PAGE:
Pharaoh first accuses the Israelites of becoming too numerous, then sets fiscal oppressors (sarei misim) over them, and only after that does he choreograph a policy of murdering male Israelite infants. Each pharaonic gesture represents the increased embitterment of Israelite lives. How may we better understand this subtle descent to enslavement?
Rabbi Samson Raphael Hirsch explains:The first taxes (misim) they had to pay as citizens are mentioned in Exodus 1:14. The Israelites still retained their rights, but had to pay for their right to protection by special levy of a labor-tax . . After that, they were degraded to slaves: creatures without any right of appeal or redress for any wrongs committed against them. It no longer says that “Pharaoh oppressed them” but states that the “Egyptians oppressed them.” In other words, the people received the right to treat them as slaves. Then the third degree was added, that the Egyptians “embittered” their lives . . . The root and beginning of this indescribable maltreatment was strangeness (gerut), the supposed lack of rights as a foreigner. That is why the laws of Torah concerning the rights of foreigners offer the profoundest contrast to all other national laws up to this very day . . . The degree of justice in a land is measured not so much by the rights accorded to the native-born inhabitants, to the rich, or people who have representatives looking after their interests, but by what justice is meted out to the completely unprotected “stranger.” (Hirsch, Commentary on the Torah: Exodus, 9)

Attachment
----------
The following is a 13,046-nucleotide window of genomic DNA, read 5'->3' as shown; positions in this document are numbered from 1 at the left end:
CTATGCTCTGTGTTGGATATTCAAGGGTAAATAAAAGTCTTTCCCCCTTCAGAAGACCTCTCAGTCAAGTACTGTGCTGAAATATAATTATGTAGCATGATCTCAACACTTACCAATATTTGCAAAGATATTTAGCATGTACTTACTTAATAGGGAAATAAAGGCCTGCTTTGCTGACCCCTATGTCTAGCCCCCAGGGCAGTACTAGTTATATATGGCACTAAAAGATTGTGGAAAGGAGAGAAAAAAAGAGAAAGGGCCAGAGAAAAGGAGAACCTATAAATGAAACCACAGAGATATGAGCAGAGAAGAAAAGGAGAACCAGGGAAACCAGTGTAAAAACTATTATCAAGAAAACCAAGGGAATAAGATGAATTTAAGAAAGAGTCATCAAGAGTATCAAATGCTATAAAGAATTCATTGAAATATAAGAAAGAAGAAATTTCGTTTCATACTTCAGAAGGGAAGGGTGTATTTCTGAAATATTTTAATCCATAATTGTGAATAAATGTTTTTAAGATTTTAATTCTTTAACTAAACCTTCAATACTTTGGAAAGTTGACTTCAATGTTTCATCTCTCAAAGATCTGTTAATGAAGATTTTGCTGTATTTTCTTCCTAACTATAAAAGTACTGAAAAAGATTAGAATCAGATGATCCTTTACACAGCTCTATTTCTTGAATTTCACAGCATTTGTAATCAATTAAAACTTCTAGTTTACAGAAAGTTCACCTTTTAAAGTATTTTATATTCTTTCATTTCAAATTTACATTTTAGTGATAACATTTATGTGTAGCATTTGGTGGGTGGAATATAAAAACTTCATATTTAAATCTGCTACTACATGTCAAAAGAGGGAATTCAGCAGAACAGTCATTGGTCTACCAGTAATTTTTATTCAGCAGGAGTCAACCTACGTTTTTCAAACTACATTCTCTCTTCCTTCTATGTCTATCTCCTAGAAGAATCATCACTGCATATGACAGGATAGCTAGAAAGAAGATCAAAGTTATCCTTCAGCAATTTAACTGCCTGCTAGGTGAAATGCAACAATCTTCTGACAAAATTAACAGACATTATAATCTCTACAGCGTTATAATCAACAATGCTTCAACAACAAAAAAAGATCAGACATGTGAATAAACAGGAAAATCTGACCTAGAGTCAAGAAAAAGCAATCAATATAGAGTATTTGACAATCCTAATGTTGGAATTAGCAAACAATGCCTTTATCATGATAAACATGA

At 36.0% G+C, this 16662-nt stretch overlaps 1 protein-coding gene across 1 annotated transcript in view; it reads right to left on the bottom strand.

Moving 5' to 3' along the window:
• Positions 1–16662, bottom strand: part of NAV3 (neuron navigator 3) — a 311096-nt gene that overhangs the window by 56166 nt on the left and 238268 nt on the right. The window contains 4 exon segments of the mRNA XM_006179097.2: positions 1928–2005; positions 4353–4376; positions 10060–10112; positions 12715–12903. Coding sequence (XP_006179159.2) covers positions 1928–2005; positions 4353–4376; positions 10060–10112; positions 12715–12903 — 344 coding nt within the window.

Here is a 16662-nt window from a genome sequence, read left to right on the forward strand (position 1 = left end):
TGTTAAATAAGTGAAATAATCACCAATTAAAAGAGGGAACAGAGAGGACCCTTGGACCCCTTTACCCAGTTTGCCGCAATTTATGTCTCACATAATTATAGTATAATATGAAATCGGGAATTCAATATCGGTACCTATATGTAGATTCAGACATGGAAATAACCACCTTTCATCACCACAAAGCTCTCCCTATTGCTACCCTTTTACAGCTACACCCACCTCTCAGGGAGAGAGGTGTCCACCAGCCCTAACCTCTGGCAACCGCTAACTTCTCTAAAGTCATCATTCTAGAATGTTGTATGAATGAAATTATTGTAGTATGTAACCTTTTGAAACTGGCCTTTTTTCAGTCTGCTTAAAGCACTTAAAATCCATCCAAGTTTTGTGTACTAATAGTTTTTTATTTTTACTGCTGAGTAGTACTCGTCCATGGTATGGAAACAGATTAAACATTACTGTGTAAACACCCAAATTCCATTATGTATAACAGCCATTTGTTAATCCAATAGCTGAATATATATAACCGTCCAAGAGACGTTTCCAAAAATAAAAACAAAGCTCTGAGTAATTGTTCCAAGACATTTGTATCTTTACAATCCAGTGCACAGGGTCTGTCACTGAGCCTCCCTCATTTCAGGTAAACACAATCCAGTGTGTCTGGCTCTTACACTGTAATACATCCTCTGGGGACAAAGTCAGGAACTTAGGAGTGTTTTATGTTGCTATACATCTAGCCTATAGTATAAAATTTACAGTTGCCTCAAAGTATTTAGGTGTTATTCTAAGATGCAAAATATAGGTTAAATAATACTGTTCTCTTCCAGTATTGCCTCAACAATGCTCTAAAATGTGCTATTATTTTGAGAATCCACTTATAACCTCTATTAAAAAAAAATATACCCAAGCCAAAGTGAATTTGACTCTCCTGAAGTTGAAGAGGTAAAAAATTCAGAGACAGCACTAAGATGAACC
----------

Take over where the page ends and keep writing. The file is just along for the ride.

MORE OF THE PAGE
As Jews in the Diaspora and in Israel, we must never forget the historical lesson of Egypt rooted in this week’s parashah. May we all internalize Rabbi Samson Raphael Hirsch’s teaching: “The degree of justice in a land is measured . . . by what justice is meted out to the completely unprotected ‘stranger.’”
*Source: A Commentary by Rabbi Matthew Berkowitz, director of Israel Programs, JTS
Posted by Linda Blatchford